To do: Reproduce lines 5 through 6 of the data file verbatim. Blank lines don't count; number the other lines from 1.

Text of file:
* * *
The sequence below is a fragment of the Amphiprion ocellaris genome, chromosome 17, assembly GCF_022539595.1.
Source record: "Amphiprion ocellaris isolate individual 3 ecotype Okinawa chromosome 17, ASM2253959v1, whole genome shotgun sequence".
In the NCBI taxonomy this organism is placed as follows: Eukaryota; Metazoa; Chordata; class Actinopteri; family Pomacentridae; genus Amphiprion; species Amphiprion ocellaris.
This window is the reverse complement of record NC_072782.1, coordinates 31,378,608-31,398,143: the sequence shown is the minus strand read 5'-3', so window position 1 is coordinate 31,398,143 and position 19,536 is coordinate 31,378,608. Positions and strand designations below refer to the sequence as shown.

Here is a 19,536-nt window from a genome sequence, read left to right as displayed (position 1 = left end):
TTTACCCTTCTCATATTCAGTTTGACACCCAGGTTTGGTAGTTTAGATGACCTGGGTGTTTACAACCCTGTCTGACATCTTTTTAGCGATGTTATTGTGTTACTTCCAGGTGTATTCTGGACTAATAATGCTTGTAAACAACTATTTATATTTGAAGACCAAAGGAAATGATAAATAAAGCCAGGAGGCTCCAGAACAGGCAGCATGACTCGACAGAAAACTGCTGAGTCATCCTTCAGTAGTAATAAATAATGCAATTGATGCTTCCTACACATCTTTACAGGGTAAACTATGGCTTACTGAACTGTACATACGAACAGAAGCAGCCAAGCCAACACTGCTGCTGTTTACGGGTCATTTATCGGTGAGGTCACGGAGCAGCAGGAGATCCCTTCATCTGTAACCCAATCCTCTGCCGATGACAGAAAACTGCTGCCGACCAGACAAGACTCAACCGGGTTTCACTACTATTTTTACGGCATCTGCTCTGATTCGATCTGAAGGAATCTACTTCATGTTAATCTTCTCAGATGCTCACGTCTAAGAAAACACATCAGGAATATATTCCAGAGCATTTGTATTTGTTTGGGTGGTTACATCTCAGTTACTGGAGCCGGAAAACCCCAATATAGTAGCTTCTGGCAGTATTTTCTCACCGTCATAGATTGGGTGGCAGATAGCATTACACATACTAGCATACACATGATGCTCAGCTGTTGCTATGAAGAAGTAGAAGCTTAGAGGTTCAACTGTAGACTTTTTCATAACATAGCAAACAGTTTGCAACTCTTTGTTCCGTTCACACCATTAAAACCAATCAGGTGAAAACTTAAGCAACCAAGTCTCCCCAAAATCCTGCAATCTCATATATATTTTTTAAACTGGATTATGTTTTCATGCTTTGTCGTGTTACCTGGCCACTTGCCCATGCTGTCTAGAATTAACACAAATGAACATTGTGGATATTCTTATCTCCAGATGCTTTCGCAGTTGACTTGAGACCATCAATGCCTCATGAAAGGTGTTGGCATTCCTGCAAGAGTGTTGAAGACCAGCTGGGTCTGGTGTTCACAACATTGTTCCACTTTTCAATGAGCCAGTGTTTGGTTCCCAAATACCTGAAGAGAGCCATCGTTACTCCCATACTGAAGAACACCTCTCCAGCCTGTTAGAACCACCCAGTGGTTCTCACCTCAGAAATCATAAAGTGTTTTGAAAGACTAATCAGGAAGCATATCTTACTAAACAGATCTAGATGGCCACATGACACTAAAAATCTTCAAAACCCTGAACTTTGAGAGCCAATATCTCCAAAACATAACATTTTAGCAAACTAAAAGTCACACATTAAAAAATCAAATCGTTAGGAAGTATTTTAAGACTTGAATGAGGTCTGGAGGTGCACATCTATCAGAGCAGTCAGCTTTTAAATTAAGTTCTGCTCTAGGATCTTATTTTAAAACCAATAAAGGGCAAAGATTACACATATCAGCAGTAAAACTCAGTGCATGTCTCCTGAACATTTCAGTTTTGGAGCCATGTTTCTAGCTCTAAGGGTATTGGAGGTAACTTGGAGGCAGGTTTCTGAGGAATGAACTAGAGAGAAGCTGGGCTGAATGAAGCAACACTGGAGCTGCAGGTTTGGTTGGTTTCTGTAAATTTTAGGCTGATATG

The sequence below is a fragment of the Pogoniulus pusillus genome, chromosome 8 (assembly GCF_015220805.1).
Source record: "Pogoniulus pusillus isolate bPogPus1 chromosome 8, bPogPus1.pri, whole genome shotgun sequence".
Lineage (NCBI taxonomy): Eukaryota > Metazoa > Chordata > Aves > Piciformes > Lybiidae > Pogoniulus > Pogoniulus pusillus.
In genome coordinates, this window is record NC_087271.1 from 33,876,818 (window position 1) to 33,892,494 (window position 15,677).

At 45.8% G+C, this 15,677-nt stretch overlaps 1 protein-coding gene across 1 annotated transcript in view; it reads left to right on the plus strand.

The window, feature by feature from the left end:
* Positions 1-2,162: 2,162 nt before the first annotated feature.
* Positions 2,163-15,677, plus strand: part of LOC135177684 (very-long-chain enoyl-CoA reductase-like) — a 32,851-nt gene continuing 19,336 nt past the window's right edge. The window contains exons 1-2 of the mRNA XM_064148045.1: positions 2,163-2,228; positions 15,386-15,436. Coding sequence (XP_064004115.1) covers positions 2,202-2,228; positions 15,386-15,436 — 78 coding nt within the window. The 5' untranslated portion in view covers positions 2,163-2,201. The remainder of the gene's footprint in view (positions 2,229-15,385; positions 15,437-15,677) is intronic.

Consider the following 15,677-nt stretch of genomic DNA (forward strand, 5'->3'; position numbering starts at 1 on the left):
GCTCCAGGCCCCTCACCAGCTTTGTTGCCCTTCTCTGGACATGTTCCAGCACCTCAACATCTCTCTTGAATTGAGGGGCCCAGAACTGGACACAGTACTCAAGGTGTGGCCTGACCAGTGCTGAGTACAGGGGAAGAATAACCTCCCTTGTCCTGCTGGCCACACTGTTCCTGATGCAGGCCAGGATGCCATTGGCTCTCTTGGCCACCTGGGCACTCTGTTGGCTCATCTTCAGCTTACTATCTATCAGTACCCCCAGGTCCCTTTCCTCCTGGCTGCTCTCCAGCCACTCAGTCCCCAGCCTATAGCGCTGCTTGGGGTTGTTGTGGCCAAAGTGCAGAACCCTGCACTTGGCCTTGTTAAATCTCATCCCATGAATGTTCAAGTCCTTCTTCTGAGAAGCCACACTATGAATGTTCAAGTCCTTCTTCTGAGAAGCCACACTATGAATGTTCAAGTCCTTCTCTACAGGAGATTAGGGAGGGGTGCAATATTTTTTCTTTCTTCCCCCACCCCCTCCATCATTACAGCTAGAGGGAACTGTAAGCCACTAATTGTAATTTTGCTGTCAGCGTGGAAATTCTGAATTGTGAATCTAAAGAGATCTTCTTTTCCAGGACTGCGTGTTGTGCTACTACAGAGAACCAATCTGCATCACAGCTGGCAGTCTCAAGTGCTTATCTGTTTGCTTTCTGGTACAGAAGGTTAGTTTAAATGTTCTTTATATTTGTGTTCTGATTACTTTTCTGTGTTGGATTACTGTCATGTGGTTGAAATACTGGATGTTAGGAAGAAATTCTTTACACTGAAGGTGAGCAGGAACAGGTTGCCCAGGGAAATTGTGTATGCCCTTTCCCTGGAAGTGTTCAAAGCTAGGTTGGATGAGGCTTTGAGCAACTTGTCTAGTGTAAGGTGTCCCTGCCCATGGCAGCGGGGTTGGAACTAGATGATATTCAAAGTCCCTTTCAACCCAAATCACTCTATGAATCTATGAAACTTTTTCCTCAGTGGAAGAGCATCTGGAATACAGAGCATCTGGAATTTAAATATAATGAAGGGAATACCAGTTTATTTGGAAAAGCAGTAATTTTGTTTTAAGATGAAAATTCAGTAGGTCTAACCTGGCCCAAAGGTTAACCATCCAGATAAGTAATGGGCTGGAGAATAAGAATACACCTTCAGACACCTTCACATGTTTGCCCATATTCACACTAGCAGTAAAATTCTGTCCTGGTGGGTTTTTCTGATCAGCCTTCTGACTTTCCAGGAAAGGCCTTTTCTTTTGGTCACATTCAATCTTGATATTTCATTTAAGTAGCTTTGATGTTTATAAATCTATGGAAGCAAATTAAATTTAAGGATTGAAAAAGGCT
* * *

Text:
Here is a 19,536-nt window from a genome sequence, read left to right as displayed (position 1 = left end):
TTTACCCTTCTCATATTCAGTTTGACACCCAGGTTTGGTAGTTTAGATGACCTGGGTGTTTACAACCCTGTCTGACATCTTTTTAGCGATGTTATTGTGTTACTTCCAGGTGTATTCTGGACTAATAATGCTTGTAAACAACTATTTATATTTGAAGACCAAAGGAAATGATAAATAAAGCCAGGAGGCTCCAGAACAGGCAGCATGACTCGACAGAAAACTGCTGAGTCATCCTTCAGTAGTAATAAATAATGCAATTGATGCTTCCTACACATCTTTACAGGGTAAACTATGGCTTACTGAACTGTACATACGAACAGAAGCAGCCAAGCCAACACTGCTGCTGTTTACGGGTCATTTATCGGTGAGGTCACGGAGCAGCAGGAGATCCCTTCATCTGTAACCCAATCCTCTGCCGATGACAGAAAACTGCTGCCGACCAGACAAGACTCAACCGGGTTTCACTACTATTTTTACGGCATCTGCTCTGATTCGATCTGAAGGAATCTACTTCATGTTAATCTTCTCAGATGCTCACGTCTAAGAAAACACATCAGGAATATATTCCAGAGCATTTGTATTTGTTTGGGTGGTTACATCTCAGTTACTGGAGCCGGAAAACCCCAATATAGTAGCTTCTGGCAGTATTTTCTCACCGTCATAGATTGGGTGGCAGATAGCATTACACATACTAGCATACACATGATGCTCAGCTGTTGCTATGAAGAAGTAGAAGCTTAGAGGTTCAACTGTAGACTTTTTCATAACATAGCAAACAGTTTGCAACTCTTTGTTCCGTTCACACCATTAAAACCAATCAGGTGAAAACTTAAGCAACCAAGTCTCCCCAAAATCCTGCAATCTCATATATATTTTTTAAACTGGATTATGTTTTCATGCTTTGTCGTGTTACCTGGCCACTTGCCCATGCTGTCTAGAATTAACACAAATGAACATTGTGGATATTCTTATCTCCAGATGCTTTCGCAGTTGACTTGAGACCATCAATGCCTCATGAAAGGTGTTGGCATTCCTGCAAGAGTGTTGAAGACCAGCTGGGTCTGGTGTTCACAACATTGTTCCACTTTTCAATGAGCCAGTGTTTGGTTCCCAAATACCTGAAGAGAGCCATCGTTACTCCCATACTGAAGAACACCTCTCCAGCCTGTTAGAACCACCCAGTGGTTCTCACCTCAGAAATCATAAAGTGTTTTGAAAGACTAATCAGGAAGCATATCTTACTAAACAGATCTAGATGGCCACATGACACTAAAAATCTTCAAAACCCTGAACTTTGAGAGCCAATATCTCCAAAACATAACATTTTAGCAAACTAAAAGTCACACATTAAAAAATCAAATCGTTAGGAAGTATTTTAAGACTTGAATGAGGTCTGGAGGTGCACATCTATCAGAGCAGTCAGCTTTTAAATTAAGTTCTGCTCTAGGATCTTATTTTAAAACCAATAAAGGGCAAAGATTACACATATCAGCAGTAAAACTCAGTGCATGTCTCCTGAACATTTCAGTTTTGGAGCCATGTTTCTAGCTCTAAGGGTATTGGAGGTAACTTGGAGGCAGGTTTCTGAGGAATGAACTAGAGAGAAGCTGGGCTGAATGAAGCAACACTGGAGCTGCAGGTTTGGTTGGTTTCTGTAAATTTTAGGCTGATATG